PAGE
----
207 Park Heim Yoga Itchome 1-19-19 Yoga, Setagaya-ku Tokyo 158,
Grandma’s engine was built, according to company records, in
1951 or 1952. This is not such a long time ago, but Grandma’s
engine was one of the last of the old design, with two brass
drip-feed oilers, open valve gear, and twin spoke flywheels.
Grandma’s engine cost forty thousand yen according to an
advertisement published at that time, and this was no doubt a
considerable sum of money, even for a farmer with thirty dairy
cows. However the engine was put to good use pumping water into the
rice fields for the spring planting, driving the rice thresher in
the fall, and sawing logs for the fire in winter.
As Granddad got older the fields were sold one by one, and the
engine was no longer used. It was put away in the corner of a shed
and covered with a sheet, and gradually disappeared under a pile of
boxes. The engine had gotten older too, the kerosene tank had
rusted out, and the latch had broken off the impulse drive on the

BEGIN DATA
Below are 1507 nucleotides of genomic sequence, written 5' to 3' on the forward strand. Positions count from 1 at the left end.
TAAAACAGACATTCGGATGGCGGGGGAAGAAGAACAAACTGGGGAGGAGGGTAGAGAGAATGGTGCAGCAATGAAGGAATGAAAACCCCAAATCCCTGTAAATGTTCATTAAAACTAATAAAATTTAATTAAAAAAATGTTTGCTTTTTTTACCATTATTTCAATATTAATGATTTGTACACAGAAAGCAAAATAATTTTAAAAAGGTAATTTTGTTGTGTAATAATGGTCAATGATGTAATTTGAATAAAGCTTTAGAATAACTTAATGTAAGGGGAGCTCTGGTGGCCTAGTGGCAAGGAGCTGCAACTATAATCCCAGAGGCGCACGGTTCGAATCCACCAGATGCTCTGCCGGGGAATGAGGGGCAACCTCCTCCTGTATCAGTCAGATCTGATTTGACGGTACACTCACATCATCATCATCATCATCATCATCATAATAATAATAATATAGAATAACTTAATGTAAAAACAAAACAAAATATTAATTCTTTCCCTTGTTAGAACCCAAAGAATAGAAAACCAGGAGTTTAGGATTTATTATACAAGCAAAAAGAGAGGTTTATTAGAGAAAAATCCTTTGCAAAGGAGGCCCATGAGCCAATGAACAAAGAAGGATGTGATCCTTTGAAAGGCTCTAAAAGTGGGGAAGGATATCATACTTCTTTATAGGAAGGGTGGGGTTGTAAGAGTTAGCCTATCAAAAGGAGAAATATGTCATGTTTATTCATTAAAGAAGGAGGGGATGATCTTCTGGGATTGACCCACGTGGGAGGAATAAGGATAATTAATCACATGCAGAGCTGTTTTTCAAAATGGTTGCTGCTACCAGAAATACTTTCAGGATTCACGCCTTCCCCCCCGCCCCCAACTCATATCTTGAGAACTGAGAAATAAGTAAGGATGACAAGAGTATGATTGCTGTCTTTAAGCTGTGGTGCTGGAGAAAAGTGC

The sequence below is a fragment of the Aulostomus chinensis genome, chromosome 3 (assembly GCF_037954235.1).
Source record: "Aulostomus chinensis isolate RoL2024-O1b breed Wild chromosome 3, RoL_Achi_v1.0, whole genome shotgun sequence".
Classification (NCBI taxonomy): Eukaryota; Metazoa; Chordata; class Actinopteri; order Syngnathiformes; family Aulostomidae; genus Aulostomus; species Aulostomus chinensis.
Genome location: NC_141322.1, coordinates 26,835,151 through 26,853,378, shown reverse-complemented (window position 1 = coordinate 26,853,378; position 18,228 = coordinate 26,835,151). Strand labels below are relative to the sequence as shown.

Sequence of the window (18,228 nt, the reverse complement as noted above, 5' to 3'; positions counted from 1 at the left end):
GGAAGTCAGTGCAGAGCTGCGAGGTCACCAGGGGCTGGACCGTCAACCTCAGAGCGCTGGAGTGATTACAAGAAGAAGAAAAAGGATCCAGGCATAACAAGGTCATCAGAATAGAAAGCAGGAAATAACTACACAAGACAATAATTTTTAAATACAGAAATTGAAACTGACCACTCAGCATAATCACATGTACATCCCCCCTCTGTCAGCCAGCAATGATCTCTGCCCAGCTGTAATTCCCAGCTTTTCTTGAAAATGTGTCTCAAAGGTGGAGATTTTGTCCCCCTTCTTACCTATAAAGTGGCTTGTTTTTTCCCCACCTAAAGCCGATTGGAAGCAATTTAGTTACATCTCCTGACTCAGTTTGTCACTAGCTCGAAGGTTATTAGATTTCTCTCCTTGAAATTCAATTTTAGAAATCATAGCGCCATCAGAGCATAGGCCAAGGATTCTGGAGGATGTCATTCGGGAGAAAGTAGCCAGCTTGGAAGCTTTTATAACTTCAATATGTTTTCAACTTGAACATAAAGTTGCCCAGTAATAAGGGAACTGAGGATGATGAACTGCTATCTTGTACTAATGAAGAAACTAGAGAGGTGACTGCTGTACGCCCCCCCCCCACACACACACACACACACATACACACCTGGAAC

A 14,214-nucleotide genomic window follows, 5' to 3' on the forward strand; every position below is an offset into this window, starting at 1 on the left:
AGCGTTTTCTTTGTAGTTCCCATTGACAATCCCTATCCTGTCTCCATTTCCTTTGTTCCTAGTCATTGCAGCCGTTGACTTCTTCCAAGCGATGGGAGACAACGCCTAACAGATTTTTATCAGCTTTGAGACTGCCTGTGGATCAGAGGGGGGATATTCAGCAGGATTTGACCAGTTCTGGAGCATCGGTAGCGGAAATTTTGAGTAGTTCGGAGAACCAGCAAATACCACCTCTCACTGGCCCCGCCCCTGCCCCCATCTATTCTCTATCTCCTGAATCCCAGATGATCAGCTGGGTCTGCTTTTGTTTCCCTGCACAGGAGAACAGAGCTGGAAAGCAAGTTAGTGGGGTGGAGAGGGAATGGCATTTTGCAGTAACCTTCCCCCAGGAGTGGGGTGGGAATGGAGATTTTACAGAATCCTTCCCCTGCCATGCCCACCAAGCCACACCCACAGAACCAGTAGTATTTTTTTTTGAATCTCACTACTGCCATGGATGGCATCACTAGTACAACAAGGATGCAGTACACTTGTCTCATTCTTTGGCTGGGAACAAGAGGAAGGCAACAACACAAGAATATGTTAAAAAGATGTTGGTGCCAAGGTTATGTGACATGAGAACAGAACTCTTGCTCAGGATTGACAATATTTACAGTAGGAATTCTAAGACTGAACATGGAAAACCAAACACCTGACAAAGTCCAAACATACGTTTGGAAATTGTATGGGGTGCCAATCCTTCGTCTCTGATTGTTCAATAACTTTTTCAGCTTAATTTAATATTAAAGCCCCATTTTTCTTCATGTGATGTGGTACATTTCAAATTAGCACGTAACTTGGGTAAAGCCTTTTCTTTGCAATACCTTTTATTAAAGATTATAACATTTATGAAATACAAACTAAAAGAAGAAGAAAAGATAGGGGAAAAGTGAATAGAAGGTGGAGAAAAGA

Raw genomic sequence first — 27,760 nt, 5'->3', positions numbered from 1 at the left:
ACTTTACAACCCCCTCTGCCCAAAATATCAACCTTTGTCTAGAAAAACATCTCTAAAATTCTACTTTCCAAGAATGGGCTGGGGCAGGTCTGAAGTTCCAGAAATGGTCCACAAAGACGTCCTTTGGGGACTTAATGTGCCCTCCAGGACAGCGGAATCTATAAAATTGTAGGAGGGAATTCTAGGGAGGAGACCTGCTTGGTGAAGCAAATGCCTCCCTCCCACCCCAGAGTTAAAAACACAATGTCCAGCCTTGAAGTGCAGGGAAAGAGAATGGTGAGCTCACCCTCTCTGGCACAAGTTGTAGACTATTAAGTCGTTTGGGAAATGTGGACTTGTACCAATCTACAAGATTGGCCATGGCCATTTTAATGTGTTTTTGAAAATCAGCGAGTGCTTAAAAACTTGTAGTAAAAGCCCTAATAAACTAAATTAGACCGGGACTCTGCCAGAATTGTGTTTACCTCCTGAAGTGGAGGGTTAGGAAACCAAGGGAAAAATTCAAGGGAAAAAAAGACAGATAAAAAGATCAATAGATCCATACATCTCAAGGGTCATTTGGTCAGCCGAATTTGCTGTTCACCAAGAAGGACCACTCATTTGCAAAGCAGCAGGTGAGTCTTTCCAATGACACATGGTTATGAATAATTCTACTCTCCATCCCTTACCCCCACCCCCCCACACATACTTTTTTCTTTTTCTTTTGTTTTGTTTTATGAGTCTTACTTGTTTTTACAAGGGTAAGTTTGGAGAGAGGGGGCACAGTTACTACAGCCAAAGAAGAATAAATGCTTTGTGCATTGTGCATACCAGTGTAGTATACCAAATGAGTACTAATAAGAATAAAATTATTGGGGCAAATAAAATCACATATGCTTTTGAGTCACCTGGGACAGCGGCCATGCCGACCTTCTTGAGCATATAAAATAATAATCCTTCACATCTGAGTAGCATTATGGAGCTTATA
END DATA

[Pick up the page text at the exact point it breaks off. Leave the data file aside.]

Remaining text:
magneto, falling into the sludge and rice husks which had collected
over the years in the bottom of the crankcase, and bending the
magneto shaft at the same time. The spark plug had been taken out,
and put somewhere for safekeeping.
It was not until Granddad had passed away that I was able to go
an see what had now become Grandma’s engine. The engine was
taken out from its resting place of many years, and subjected to a
complete strip-down and clean. A spare magneto was obtained from a
friend, along with a spark plug. The engine was reassembled and
timed, one tooth out from the markings on the gears. The carburetor
was filled with gas. A couple of swings, and Grandma’s engine
burst into life again, a sound which brought Grandma rushing out of
the house to take a look.
Grandma’s engine has since been displayed at a local
agricultural fair, where it attracted the attention of the older
generation of farmers. ‘It looks like new,’ said one.
Grandma’s engine is a Kubota AHB kerosene engine, developing 2
to 2.5 HP at 1100 to 1300 RPM